The Things You Can Learn From a Child's Book

1:24 PM

 My oldest son Josh is in a summer reading program this year to improve his reading and English skills before the new school year begins. Last week was home school connection week so he was home all week and was given books to read with forms to fill out for each one. We were to read the books together as a family and then answer the questions. Everything went smoothly until we came to the last book.

At first glance, the book "Teammates" by Peter Golenbock appears to simply be another baseball themed children's book and in some respects it is. On another level though, it has a huge life lesson to teach everyone and anyone, not just elementary students.

This short picture book begins by defining what the "Negro Leagues" were, why they existed and how their lives differed from their white counterparts in the major leagues. It then proceeded to give a brief outline of segregation and the trials that it provided for African Americans at the time.

Branch Rickey, the manager of the Brooklyn Dodgers during this specific time period is then introduced and the book begins to take a poignant turn. Teammates then discusses how Mr. Rickey wanted to make a difference in the world of baseball by introducing African Americans into the major leagues. In order to do that however, the book discusses how he said "I want a man with the courage not to fight back." The man who agreed to take on that challenge, was of course baseball great Jackie Robinson.

Children are then lead through the integration of Jackie Robinson into the Brooklyn Dodgers team and how hard it was for him during his first few months. The book explains how one single teammate, Pee Wee Reese, at a baseball game near his hometown stepped out of his short stop position during a game, to join his teammate Jackie Robinson at the first base plate. The crowd had been booing Robinson and Pee Wee Reese decided to take a stand for the man who did nothing but "seek to be treated as an equal." The book ends with Robinson and Reese with their arms around each others shoulders speaking more than words could ever tell in the middle of that baseball field.

By the last few lines of the book I was in tears. How true to life is this? Not just between one race or another, but also between those of different intelligence levels, classes, beliefs, or who are different in almost any way. No one should ever be made to feel inferior and somewhere along the line, it has become okay to once again chastise and look down upon others who may differ from us. It is natural to be afraid of the unknown, but it is not okay to judge others based upon what you believe to be correct.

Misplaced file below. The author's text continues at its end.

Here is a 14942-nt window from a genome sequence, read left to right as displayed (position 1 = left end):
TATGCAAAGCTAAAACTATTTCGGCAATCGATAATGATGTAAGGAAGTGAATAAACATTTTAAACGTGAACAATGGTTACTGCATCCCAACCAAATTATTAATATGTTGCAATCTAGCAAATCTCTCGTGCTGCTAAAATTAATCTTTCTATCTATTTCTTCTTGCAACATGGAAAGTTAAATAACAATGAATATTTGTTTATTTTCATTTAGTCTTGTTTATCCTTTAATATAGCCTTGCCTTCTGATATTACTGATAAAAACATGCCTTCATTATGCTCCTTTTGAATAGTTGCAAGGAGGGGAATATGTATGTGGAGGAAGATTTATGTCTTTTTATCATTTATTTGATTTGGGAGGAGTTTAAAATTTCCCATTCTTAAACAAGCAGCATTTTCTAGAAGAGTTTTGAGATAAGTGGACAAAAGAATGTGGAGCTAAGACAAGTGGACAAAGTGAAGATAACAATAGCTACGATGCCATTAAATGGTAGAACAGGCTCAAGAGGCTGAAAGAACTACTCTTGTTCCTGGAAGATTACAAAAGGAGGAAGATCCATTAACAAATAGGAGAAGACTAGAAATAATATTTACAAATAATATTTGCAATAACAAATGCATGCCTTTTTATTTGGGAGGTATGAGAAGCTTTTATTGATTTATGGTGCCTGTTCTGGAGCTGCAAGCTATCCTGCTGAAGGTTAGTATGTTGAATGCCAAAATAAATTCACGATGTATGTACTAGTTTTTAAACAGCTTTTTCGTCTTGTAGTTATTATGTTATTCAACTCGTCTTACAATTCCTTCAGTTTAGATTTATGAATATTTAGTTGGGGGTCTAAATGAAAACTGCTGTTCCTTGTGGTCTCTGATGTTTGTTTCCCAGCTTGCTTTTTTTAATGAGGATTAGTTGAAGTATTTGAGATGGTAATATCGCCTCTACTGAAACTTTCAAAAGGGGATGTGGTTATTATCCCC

Everyone is different, that is what makes this country an amazing place to live. Nothing good was ever achieved through hate. No one ever succeeded by saying "I hate this so much,"  but many have succeeded because of their love of something. That doesn't mean you always have to agree with someone or something, but you do have to let others have their own opinion without objecting as you would not like them objecting to yours. I guess I just don't understand why some feel that you have to be like them to be worthy or acceptable. Only when we come together and learn how to embrace each others differences will we be able to continue the spirit of this great nation for future generations.

On a lighter note, one of the questions for this book was "What happened at the end of this story?" My son wanted to write down "My mom cried." :)

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    1. I am really moved this post. So many people put so much effort into hate and discrimination. As a parent I believe we have a responsibility to allow our kids to be as accepting as possible of others. I don't think racism and prejudice are instinct. People teach their kids how to love and how to hate. I will definitely grab this book during my next library trip.

    2. I think it's fantastic that your son was able to see how this moved you. What a lovely post and I agree with MZ who said we teach them how to love AND hate - so true!

    3. Thank-you both for your comments and kind words. I do agree that parents can teach children hate, but I also know that as children grow into adults, it is their choice on whether to persist with those hateful beliefs or not.

      My father (now deceased) was rather racist in his views, though I chose not to adapt those same views and ideas. I do agree that it is much easier to teach children love and acceptance at a young age. I am just pointing out that those who were raised around hatred should not use that as an excuse to continue to do so into adulthood.

    4. "My mom cried." That has got to be the cutest answer ever. Thanks for sharing this story with me.

    5. what a great post...and must be a great book too! We need more books like that in school, to open our eyes EACH DAY! I love the "my mom cried"...precious moment between you and your son!

    6. Love it! Love it! Love it! It was so kind of you to share with us how it touched your heart and in turn you touched your son's. Beautiful.

    7. Just love the "My mom cried" answer. We teach our children by what they live so teaching them love and tolerance is key.

    8. Excellent post! I love children's books and often times can spend hours just reading them.
      I'm sort of a book junkie!

    9. :-) I love reading to my daughter, and will check this one out too, I love reading now because my dad read so much to me.

    10. Wow!! I will definitely have to see if I can find this!! I think it's something that my elder kiddos and I could enjoy together...and if it teaches them as well? I'm all for it!!



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